In this documentary, we examine the life of the great reformer John Huss (Jan Huss), who was born in Bohemia, now the Czech Republic, in AD 1352. He was not only an academic but also known as an effective and dynamic preacher. He was appointed as the preacher of Bethlehem, a place dedicated to preaching to the people in their vernacular, the common language of the people. The belief was that people should be able to hear the message clearly and in a way they understood.
Huss was passionate about bringing positive changes to the church, particularly in addressing the issue of corrupt clergy. He boldly called out the corrupt clergy for their sexual immorality, abuse of church resources, laziness, and for obtaining their positions through questionable means.
He ruffle the feathers of the Archbishop who held authority over all the churches in Bohemia. It was widely known that the Archbishop had brought his position.
Many Bohemian preachers, upon receiving tithes from the government, squandered the funds on personal matters rather than church affairs. They were known for their immorality and lack of devotion.
This group of corrupt clergy stands in stark contrast to another group of simple, poor clergy who served out of devotion to Jesus. One group aimed to enrich themselves, while the other group sought to serve both Jesus and the people.
At the request of the Archbishop, the Pope issued an order for Huss to cease preaching. Initially, he complied, but after soul-searching and prayer, he decided he could not obey the order and continued to preach.
When summoned to Rome to answer for his disobedience, Huss refused to go. As a result, he was excommunicated in 1411, essentially being expelled from the church.
Despite the Pope’s actions, Huss remained popular among the people and the king of Bohemia. His popularity remained unaffected by the Pope’s statements.
Huss began to question the authority of church leaders, especially when their actions were clearly self-serving rather than in the best interest of the church.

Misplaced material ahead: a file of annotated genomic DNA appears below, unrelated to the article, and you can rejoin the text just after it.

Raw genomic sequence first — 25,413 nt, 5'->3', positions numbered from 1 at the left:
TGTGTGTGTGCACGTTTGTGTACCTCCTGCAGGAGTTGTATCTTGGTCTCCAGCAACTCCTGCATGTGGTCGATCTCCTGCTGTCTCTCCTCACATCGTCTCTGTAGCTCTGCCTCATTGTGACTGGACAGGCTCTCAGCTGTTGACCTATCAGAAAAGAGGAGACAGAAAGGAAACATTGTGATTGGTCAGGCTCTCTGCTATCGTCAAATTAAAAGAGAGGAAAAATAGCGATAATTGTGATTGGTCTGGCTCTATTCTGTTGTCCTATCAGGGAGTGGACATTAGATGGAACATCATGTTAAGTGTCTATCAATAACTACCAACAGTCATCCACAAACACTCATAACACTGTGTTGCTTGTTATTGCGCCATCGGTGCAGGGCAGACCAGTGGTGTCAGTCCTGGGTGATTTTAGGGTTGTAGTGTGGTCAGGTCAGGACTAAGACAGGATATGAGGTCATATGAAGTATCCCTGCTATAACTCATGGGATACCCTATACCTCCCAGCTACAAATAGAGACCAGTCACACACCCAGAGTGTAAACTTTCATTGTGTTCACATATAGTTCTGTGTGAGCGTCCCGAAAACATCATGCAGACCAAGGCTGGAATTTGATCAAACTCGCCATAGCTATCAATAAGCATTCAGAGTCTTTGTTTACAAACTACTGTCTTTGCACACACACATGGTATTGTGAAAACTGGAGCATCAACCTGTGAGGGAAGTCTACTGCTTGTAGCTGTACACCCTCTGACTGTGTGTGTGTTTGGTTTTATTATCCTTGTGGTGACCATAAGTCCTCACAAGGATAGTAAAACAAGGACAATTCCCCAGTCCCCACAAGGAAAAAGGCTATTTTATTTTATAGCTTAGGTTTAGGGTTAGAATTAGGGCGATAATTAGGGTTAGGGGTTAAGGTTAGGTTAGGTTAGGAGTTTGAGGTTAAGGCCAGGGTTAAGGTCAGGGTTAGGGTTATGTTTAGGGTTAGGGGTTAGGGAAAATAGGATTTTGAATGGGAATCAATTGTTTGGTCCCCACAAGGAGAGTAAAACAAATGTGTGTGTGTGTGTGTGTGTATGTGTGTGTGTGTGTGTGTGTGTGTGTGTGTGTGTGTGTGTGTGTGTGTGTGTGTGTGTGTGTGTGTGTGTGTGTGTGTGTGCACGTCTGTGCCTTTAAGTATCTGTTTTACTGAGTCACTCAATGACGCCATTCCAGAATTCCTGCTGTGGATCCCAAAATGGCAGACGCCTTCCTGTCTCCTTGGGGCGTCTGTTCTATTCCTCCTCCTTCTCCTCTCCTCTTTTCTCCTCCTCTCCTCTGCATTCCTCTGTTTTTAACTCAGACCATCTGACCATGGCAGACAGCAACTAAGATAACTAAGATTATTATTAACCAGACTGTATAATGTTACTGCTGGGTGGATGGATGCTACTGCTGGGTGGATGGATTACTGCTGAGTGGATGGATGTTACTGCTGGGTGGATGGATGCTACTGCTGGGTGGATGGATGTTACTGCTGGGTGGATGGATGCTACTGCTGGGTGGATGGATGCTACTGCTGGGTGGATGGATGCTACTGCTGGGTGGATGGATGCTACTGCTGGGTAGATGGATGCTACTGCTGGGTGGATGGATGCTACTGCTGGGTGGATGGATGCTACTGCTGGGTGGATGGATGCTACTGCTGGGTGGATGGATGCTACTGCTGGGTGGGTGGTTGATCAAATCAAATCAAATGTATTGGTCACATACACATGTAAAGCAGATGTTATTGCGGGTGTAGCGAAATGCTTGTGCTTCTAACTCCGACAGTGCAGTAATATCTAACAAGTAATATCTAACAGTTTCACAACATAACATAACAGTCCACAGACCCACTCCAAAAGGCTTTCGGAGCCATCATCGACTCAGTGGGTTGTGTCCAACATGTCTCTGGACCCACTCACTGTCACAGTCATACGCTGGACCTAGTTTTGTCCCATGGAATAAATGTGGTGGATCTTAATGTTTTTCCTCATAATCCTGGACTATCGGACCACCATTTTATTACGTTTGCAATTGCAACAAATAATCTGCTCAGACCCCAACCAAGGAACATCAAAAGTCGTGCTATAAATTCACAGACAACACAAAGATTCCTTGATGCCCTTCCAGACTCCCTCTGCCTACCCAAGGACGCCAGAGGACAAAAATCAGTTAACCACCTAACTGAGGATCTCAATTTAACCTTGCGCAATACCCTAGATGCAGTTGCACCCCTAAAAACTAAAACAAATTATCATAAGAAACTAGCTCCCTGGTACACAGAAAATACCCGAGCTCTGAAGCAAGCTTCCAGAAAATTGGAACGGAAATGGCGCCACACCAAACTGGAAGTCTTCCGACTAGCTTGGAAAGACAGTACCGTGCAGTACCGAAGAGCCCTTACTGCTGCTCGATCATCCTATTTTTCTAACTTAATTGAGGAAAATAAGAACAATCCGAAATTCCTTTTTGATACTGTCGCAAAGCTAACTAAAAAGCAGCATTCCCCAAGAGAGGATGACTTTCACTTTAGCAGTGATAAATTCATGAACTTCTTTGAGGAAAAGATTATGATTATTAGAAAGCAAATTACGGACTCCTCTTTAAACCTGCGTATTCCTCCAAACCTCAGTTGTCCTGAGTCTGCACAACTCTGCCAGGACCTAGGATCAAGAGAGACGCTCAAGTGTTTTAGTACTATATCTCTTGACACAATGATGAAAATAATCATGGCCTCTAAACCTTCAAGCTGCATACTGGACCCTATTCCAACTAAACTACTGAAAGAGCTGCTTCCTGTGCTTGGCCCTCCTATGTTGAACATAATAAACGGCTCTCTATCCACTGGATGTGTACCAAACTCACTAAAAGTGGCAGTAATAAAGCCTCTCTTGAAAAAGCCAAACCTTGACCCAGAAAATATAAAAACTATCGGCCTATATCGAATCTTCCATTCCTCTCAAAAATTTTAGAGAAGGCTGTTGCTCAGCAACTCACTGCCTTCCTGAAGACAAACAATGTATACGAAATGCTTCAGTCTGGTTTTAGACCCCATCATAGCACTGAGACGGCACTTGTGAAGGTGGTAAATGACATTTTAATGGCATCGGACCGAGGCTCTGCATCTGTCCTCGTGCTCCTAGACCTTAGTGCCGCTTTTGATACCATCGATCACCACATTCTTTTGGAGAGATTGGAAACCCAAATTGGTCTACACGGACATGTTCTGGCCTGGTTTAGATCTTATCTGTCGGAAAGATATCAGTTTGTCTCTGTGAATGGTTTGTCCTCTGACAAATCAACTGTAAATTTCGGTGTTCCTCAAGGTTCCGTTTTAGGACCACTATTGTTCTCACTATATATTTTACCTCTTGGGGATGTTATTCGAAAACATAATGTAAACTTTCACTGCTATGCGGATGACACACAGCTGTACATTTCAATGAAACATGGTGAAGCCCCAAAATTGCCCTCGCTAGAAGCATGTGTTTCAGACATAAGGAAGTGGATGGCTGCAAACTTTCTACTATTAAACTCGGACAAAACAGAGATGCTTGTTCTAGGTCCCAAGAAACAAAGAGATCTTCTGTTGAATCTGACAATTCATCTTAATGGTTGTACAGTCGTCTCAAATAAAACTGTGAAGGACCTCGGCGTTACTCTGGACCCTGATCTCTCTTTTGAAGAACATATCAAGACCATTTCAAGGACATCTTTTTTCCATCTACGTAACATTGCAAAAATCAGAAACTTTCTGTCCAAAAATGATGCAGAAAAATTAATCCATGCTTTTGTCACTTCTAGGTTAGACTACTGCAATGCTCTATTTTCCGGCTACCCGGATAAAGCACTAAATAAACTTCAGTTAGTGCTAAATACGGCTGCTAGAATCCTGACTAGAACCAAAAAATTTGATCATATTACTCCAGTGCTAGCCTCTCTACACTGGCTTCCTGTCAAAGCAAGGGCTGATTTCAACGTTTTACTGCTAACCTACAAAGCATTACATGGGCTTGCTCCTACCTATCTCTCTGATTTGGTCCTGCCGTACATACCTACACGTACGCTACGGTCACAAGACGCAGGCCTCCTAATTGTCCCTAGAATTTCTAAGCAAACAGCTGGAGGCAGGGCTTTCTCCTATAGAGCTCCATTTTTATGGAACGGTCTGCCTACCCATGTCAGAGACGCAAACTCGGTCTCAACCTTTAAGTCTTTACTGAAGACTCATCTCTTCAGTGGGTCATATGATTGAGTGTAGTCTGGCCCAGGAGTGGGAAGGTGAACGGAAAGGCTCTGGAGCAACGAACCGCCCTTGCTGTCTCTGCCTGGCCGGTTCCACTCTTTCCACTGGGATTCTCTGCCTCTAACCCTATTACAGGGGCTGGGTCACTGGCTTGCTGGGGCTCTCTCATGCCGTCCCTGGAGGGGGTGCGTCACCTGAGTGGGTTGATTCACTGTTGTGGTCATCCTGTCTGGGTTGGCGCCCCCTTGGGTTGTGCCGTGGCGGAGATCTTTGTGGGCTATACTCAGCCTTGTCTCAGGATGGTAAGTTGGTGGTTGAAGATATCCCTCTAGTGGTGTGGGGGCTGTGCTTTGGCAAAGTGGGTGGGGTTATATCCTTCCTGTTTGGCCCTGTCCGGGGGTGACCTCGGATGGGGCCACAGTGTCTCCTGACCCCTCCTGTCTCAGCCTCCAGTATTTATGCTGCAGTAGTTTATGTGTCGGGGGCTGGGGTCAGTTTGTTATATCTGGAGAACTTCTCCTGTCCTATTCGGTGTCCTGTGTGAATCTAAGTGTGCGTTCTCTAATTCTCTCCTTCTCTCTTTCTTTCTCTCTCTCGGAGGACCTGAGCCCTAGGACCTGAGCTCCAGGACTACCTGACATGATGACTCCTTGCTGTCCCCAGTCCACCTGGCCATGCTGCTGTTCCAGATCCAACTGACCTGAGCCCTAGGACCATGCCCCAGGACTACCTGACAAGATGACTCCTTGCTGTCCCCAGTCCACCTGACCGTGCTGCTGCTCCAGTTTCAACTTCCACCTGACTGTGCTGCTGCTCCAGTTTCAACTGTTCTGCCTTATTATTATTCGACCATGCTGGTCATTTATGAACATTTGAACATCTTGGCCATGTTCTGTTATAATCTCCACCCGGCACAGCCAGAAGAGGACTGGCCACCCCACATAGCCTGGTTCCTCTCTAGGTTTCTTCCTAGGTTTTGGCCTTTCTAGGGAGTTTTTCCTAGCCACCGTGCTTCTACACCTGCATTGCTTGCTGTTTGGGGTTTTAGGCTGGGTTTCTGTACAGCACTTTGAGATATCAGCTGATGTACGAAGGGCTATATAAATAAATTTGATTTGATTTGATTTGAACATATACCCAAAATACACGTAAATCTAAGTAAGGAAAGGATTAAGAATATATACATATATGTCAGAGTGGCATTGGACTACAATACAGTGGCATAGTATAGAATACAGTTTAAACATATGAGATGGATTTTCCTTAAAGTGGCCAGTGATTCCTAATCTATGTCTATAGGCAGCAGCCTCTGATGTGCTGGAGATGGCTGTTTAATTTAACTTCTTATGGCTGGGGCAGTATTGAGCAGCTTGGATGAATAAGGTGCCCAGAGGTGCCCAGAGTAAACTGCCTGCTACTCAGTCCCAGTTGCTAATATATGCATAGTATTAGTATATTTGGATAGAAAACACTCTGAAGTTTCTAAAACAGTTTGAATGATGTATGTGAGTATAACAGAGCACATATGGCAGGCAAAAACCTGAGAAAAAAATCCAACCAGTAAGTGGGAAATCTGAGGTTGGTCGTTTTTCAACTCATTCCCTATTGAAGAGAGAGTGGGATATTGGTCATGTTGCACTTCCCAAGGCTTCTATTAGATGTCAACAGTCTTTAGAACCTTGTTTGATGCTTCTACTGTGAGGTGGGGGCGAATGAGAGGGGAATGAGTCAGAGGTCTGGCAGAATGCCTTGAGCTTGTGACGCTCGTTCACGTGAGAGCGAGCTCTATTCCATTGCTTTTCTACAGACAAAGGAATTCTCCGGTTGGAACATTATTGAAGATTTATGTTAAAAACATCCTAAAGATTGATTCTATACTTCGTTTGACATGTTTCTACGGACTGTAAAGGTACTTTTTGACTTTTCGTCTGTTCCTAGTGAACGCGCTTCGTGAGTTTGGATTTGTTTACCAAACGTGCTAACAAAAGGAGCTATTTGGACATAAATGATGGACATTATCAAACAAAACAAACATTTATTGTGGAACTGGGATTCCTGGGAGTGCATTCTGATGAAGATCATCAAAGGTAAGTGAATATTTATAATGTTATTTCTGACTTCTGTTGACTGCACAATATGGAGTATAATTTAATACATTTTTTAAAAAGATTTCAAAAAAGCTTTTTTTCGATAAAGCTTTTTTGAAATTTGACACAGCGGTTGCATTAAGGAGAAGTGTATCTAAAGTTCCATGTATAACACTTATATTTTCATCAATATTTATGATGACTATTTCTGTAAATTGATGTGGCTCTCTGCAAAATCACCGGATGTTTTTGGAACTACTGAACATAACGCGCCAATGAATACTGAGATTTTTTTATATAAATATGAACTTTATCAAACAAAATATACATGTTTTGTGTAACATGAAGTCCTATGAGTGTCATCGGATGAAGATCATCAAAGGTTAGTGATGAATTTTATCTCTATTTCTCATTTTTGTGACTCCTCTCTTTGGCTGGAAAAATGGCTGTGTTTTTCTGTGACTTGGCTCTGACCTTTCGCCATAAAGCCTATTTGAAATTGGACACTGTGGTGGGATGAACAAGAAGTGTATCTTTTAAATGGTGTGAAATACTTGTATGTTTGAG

Huss asserted that the Bible should be the ultimate authority by which the church, including the Pope, should be judged. He believed that a Pope who did not adhere to the teachings of the Bible should not be obeyed by Christians.
Huss also concluded that only God could forgive sins and that paying indulgences was not a valid practice.
The people of Bohemia rallied behind Huss and held public demonstrations against the Pope’s exploitation of the people. In response, the Pope excommunicated Huss a second time, leading to the loss of support from the king of Bohemia.
To protect the poor from harm, Huss chose to leave and spend time in the countryside, writing about the need for reformation.
An invitation from the emperor prompted Huss to defend himself before the church leadership. He believed this council would bring about church reform and thus agreed to attend.
Upon arriving at the council, Huss was arrested and imprisoned by Pope John, who wished to try him for heresy in private.
Huss was denied the opportunity to join the other leaders and was ordered to recant his statements. However, Huss insisted that he would retract his statements if shown, through biblical evidence, that he was wrong.
Despite being accused of heresy, Huss maintained his innocence, as he had not spoken heretically.
Frustrated by the lack of a fair hearing, Huss declared, “I appeal to Jesus Christ, the only Judge who is almighty and completely just. In His hands, I place my cause, for He will judge me not based on false witnesses and erring councils, but on truth and justice.”
A month later, Huss was burned at the stake as a heretic.
For us, John Huss serves as a powerful reminder that authoritative truth does not come from powerful rulers, popes, or pastors. Authoritative truth is derived only from Jesus.
He urged the church to use the Holy Scriptures as the ultimate guide and authority for doctrine and practice.
Huss also reminds us that following Jesus can be challenging and may come with negative consequences, particularly for those who are more focused on worldly pursuits.
He dedicated his life to preaching and living out the gospel of Jesus, even to the point of asking for mercy for his executioners and reciting Psalms as he was burned alive.
Six hundred years after his death, Moravians proclaim Huss as a martyr to the truth, a faithful witness of the gospel and a shining example that truth cannot be destroyed by violence.
Read full article: Jan Hus and the Moravian Church